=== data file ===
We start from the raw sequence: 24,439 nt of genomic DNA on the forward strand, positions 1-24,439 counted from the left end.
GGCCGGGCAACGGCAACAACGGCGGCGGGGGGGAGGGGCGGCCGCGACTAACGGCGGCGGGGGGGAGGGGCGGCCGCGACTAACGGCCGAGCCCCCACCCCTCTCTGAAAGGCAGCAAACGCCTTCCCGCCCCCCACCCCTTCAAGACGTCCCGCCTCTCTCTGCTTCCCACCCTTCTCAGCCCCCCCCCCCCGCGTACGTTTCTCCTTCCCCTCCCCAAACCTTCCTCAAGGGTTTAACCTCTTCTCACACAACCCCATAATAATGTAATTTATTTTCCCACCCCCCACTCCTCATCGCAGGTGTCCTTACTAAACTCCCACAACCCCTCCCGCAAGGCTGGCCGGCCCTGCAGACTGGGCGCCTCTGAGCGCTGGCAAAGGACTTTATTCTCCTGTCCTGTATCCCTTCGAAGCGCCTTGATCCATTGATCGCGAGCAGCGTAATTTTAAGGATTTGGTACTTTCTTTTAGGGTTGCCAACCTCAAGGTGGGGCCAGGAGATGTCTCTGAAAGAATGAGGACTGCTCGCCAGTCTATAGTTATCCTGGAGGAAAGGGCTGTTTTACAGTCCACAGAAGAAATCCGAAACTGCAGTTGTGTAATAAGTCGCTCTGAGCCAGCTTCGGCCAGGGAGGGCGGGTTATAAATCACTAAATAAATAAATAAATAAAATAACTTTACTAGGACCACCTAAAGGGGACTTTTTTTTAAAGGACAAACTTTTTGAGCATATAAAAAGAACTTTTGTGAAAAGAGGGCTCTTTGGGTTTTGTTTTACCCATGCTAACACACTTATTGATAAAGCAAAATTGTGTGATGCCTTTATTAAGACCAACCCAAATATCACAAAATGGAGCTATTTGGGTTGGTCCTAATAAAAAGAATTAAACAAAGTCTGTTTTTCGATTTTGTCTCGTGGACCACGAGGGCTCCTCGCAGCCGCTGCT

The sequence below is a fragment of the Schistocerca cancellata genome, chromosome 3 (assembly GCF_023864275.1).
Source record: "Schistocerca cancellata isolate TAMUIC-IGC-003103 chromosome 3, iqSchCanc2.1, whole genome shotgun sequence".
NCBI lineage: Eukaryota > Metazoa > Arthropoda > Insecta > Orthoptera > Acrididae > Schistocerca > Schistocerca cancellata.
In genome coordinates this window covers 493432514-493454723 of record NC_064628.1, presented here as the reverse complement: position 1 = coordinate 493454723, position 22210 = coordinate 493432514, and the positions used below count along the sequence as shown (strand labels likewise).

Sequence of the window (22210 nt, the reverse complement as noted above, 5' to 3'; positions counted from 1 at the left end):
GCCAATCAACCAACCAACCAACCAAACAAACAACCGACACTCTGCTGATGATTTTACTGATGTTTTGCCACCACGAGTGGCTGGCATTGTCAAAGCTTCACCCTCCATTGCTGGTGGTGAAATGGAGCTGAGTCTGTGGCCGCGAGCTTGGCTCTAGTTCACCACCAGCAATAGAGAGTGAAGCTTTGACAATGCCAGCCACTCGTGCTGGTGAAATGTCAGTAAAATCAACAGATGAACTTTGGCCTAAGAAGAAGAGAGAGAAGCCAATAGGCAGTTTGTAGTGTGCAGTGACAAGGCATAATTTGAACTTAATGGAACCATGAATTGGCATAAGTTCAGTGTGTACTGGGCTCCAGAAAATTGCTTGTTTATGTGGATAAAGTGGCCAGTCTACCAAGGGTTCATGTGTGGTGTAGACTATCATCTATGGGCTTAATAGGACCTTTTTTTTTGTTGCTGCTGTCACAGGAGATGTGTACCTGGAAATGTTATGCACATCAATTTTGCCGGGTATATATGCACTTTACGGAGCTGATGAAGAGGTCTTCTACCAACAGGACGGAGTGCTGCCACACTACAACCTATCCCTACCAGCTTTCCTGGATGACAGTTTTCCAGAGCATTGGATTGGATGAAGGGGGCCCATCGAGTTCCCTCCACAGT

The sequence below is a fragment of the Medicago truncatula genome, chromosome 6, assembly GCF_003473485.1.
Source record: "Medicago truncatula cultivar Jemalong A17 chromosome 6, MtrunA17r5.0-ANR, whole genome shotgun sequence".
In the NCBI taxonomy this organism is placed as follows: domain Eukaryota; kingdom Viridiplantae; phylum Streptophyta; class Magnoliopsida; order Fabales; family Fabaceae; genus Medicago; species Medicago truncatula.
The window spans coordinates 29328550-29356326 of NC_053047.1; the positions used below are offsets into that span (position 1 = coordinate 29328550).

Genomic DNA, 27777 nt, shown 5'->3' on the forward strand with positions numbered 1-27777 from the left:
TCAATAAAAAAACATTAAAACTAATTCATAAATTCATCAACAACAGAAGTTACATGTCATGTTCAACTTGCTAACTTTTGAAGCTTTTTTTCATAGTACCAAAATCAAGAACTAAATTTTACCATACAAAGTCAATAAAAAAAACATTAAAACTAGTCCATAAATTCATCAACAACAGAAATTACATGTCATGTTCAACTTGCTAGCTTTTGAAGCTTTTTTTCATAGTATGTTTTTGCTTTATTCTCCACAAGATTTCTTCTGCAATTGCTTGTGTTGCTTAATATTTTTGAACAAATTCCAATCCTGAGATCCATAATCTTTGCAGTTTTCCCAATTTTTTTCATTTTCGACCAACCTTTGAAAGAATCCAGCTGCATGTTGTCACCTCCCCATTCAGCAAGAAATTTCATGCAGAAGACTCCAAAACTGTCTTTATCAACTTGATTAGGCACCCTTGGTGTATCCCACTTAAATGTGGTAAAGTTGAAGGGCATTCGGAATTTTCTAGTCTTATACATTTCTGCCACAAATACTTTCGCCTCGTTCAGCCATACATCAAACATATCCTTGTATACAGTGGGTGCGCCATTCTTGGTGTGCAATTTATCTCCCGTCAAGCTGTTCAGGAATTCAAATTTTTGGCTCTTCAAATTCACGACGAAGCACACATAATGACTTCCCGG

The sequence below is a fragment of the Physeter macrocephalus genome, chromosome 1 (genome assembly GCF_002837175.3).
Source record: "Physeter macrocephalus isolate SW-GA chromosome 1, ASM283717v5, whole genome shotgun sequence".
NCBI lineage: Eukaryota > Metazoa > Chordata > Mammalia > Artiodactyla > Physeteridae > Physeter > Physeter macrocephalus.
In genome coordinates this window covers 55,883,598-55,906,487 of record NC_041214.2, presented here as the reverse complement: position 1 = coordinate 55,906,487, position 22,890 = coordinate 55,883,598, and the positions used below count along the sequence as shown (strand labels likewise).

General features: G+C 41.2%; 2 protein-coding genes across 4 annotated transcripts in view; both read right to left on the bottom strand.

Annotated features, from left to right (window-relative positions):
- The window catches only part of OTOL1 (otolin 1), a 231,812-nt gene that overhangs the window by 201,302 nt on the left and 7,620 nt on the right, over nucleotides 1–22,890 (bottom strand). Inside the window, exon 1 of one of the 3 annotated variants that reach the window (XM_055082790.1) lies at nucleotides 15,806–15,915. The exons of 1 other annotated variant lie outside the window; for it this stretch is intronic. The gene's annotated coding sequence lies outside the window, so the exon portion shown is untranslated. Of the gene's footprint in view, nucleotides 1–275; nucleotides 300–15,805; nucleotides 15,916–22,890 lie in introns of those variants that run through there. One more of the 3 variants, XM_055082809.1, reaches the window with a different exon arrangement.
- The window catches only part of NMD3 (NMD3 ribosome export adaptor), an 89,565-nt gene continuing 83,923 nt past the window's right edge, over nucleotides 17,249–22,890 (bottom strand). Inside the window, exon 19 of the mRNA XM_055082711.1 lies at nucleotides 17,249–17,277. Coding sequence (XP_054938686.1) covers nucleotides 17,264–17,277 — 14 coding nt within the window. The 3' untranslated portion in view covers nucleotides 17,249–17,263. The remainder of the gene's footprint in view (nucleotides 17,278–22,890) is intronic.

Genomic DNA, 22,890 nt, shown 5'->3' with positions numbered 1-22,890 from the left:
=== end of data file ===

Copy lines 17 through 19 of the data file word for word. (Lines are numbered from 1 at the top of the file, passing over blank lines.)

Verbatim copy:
NCBI lineage: Eukaryota > Metazoa > Chordata > Mammalia > Artiodactyla > Physeteridae > Physeter > Physeter macrocephalus.
In genome coordinates this window covers 55,883,598-55,906,487 of record NC_041214.2, presented here as the reverse complement: position 1 = coordinate 55,906,487, position 22,890 = coordinate 55,883,598, and the positions used below count along the sequence as shown (strand labels likewise).

General features: G+C 41.2%; 2 protein-coding genes across 4 annotated transcripts in view; both read right to left on the bottom strand.